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Related to this discussion, I have noticed that the adults joining the program with younger guys have significantly less experience in outdoor skills. Is this something that others have seen as well?
dedkad, why are they staying away? Intimidated, too busy, program not attractive to them? As a unit leader, there is only so much you can do.

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This thread has irritated me since it started, there has been a lot of guessing about why scouts is becoming prissy and I have two points on the matter:

 

1) MONEY!! Your council and national want dues $; to do that they need to increase membership and retain already enrolled members. That means they are recruiting and keeping kids that don't want squat to do with the outdoors.

 

2) MANLY??? Seriously???? We are a “prissy†troop according to the local Scouters. Some of our boys even shave their legs, its a great joke while on an outing to see how has smoother legs, them or me (there are times with they have won!)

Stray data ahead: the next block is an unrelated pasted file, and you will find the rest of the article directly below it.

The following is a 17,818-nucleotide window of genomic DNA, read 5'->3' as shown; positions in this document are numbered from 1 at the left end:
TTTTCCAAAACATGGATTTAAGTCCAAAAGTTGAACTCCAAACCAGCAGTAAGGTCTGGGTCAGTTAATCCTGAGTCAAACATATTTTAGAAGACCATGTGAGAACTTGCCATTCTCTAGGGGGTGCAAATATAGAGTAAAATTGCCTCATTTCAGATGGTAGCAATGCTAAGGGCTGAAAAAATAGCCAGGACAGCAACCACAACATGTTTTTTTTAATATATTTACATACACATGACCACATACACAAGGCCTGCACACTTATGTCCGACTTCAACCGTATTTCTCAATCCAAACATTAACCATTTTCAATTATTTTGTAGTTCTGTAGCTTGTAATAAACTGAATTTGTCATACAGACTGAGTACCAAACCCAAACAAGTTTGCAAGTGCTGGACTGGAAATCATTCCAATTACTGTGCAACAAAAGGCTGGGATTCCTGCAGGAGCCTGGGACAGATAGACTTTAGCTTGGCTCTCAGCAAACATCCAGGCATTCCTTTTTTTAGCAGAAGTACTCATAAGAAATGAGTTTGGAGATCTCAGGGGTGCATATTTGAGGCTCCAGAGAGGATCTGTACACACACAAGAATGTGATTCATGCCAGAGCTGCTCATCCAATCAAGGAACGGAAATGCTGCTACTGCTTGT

Our “prissy†troop did a 30 mile backpacking trip in the Grand Canyon in March, but that wasn't considered “manly†because we didn't go 50 miles. Our “prissy†troop is having their 50 miler in July, but it isn't manly either because we are canoeing, not backpacking. The boys in our “prissy†troop who shave their legs are either on the swim team or cyclist; one pair and their father even complete all 410 miles of the GOBA (Great Ohio Bicycle Adventure) every summer. Our “prissy†boys can cook their own meals and don't need mommy to do it for them. And yes, we are fastidious about uniforming!

 

So what do the “manly†troops in our area do??? They attend summer camp and Fall Camp O'ree; occasionally Klondike, but outside of that, not much. When they camp they show up with ATV's so their boys won't actually have to walk anywhere; they can't run a camp stove, dutch oven, or cook over an open flame; and I kid you not, I've seen Scout Masters show up at Camp O'ree with boxes of Pizza for dinner because cooking is women work. Two years ago my mom fined one of the “manly†troops $17,000 for destruction of property and failure to comply with park rules and regulations while camping at a CORP of Engineers property. These guys show up with shirts unbuttoned, tails untucked, and basically look like crap.